7) Communicative
As already mentioned in different ways and shapes, in the other abilities, communication is a strategic ability to share and communicate ideas, concepts, reasons, purpose, values, and benefits of a given innovation to others. If an innovation team needs executive approval and funding it not only needs a meeting with a stellar presentation and convincing arguments. It needs to build up the executive mindset far before even an idea is born. Buy-in is a process and not an event. Communication is the most strategic vehicle to transition ideas and concepts from one brain to the other. It is a key C-Ability that is needed in conjunction with all other C-Abilities. If a highly passionate innovator with the boldest ideas on earth meets the CFO for the first time and explains that the innovation he is going to present will bring the enterprise to a global market leader position, the innovator will have lost without even mentioning what the investment may be. Knowledge communication between ‘like-minded’ brains is hard enough. But when differently wired people meet it takes a mediator and a lot of training and preparation. A breakthrough innovation will never be understood in the same way by any of the team members who brought it together. Each person’s synapses contain different relations for each part of the innovation. And we have never enough time to communicate it all. The key reason why handing an innovation over from the innovation team to the regular sales, marketing, and production teams has failed in over 90% of the cases.
8) Continuous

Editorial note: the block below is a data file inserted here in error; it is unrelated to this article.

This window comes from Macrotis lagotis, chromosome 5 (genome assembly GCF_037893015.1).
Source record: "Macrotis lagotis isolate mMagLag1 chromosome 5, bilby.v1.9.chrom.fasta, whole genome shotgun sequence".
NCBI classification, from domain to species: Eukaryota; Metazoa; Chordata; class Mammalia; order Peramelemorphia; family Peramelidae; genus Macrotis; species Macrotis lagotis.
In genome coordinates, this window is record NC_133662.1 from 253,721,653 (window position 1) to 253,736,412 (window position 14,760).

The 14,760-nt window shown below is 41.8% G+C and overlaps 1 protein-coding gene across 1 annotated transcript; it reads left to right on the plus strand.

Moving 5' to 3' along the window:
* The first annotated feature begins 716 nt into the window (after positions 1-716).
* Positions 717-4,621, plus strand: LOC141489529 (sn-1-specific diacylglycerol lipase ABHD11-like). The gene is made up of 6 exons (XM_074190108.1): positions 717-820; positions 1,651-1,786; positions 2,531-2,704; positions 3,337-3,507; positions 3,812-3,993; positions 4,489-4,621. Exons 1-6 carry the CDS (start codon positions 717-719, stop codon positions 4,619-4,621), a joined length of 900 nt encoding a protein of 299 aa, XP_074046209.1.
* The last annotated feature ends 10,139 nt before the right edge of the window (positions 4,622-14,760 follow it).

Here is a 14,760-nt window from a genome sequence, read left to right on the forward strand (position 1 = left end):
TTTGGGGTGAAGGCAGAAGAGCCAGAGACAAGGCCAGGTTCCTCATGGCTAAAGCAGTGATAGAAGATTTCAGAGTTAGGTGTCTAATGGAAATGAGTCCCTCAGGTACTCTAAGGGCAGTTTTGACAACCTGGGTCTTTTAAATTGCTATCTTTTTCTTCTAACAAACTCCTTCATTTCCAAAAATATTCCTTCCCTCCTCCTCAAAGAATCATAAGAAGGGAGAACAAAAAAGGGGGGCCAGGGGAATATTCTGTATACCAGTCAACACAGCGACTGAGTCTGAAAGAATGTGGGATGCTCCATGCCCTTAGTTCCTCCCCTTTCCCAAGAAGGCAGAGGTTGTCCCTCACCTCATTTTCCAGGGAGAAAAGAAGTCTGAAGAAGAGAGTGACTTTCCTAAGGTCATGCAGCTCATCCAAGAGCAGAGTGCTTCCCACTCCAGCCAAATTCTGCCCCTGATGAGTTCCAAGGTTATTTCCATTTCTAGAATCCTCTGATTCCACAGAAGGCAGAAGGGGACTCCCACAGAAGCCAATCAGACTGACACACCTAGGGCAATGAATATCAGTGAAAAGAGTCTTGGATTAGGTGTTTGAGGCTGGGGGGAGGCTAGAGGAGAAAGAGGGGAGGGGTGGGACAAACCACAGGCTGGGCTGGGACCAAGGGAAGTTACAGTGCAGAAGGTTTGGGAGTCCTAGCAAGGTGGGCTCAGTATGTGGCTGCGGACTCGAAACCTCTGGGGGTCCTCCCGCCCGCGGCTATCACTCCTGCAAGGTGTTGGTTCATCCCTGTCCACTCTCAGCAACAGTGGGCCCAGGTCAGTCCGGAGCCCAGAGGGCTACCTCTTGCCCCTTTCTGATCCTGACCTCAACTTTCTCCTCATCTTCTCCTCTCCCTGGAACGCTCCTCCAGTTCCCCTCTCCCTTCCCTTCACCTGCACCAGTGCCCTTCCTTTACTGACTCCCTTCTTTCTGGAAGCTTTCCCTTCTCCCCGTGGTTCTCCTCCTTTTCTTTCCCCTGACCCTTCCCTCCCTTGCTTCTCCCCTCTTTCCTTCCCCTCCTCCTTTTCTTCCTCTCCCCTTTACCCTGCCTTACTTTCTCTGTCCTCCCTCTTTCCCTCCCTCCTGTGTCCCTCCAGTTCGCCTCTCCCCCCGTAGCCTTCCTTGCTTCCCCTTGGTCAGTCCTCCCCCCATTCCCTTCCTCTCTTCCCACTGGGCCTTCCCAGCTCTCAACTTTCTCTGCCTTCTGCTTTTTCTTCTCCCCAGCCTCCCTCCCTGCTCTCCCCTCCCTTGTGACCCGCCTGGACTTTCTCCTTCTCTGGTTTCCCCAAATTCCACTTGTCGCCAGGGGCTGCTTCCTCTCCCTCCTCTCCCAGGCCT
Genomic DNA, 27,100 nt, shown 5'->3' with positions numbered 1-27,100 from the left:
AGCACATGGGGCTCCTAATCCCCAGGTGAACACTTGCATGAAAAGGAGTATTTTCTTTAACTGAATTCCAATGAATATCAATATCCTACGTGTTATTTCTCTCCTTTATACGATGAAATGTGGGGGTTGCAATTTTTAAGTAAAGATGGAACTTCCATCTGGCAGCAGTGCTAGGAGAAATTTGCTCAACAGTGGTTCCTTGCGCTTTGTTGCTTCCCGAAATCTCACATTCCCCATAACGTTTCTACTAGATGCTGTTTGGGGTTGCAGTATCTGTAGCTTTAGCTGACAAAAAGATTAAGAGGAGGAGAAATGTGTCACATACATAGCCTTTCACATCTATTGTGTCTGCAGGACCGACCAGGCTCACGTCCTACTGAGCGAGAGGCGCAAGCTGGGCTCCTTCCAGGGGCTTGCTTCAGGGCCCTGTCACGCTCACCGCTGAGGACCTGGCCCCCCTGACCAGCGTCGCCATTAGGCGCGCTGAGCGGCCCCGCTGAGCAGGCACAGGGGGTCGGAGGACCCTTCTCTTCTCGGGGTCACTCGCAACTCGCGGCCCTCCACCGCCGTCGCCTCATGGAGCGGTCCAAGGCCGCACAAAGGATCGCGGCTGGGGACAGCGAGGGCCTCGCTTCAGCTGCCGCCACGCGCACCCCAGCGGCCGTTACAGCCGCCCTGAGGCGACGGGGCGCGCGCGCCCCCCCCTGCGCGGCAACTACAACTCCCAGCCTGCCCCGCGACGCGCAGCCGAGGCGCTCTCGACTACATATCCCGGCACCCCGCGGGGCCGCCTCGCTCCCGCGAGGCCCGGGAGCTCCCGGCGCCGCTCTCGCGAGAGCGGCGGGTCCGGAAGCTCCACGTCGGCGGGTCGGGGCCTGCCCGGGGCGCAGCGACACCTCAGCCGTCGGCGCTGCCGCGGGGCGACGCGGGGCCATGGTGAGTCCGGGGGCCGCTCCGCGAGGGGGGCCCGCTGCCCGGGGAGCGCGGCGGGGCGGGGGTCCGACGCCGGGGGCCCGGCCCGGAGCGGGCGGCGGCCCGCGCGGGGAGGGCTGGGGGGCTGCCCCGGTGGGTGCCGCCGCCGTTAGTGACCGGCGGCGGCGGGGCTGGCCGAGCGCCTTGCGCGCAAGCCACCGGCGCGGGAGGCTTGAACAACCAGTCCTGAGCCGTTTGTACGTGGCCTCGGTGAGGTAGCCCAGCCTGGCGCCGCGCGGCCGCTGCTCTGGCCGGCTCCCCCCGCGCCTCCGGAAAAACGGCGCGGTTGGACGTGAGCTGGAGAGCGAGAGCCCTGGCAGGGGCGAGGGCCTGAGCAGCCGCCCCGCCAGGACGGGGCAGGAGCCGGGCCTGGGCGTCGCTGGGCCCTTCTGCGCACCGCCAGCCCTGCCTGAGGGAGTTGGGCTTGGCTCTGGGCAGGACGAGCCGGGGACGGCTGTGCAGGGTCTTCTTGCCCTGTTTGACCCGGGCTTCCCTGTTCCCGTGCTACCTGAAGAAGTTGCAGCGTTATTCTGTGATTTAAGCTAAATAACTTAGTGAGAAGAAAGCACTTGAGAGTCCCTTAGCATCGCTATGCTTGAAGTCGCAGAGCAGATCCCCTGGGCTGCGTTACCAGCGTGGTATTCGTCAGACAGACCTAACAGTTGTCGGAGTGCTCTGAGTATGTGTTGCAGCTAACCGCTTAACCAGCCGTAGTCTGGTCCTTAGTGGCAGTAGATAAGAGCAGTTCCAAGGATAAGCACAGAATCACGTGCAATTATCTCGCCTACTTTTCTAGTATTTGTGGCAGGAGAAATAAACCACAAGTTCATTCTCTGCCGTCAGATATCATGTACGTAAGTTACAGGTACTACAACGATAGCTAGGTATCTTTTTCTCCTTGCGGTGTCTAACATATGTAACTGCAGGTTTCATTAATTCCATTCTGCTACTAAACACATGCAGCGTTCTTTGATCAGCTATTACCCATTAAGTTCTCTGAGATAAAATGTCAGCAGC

Innovation teams hit the wall a hundred times during the lifetime of an innovation project. The big tagline for all of them is “Never give up = never surrender”. Without continuous effort a project will fall apart and if the team members don’t have the ability to stick to what they started, no matter what, it will fail in the end. Having that ‘Continuous’ talent is a key cognitive ability to test with every team member. It starts already with selecting the team. It is so much easier to decide to start anyway with the excuse that it will be too hard to find an Innovation Dream Team, the whole innovation effort is already in danger before it even started. During an innovation project people may want to give up when they don’t get the right feedback from the market, then when they don’t find the right idea to solve a given problem, then when the first interviews indicate that the idea is that compelling, then when funding is not given. Further in the process when growth is not as expected, the market feedback is not as hoped, the product is not as stable as expected, and so forth. And it all that went well, the solution is most likely not a real breakthrough innovation. Multi-billion dollar breakthrough innovations don’t grow on trees. And even it is often explained as a napkin idea that was funded with millions and grew into billions overnight. There is no known case from the past 5,000 years where that happened.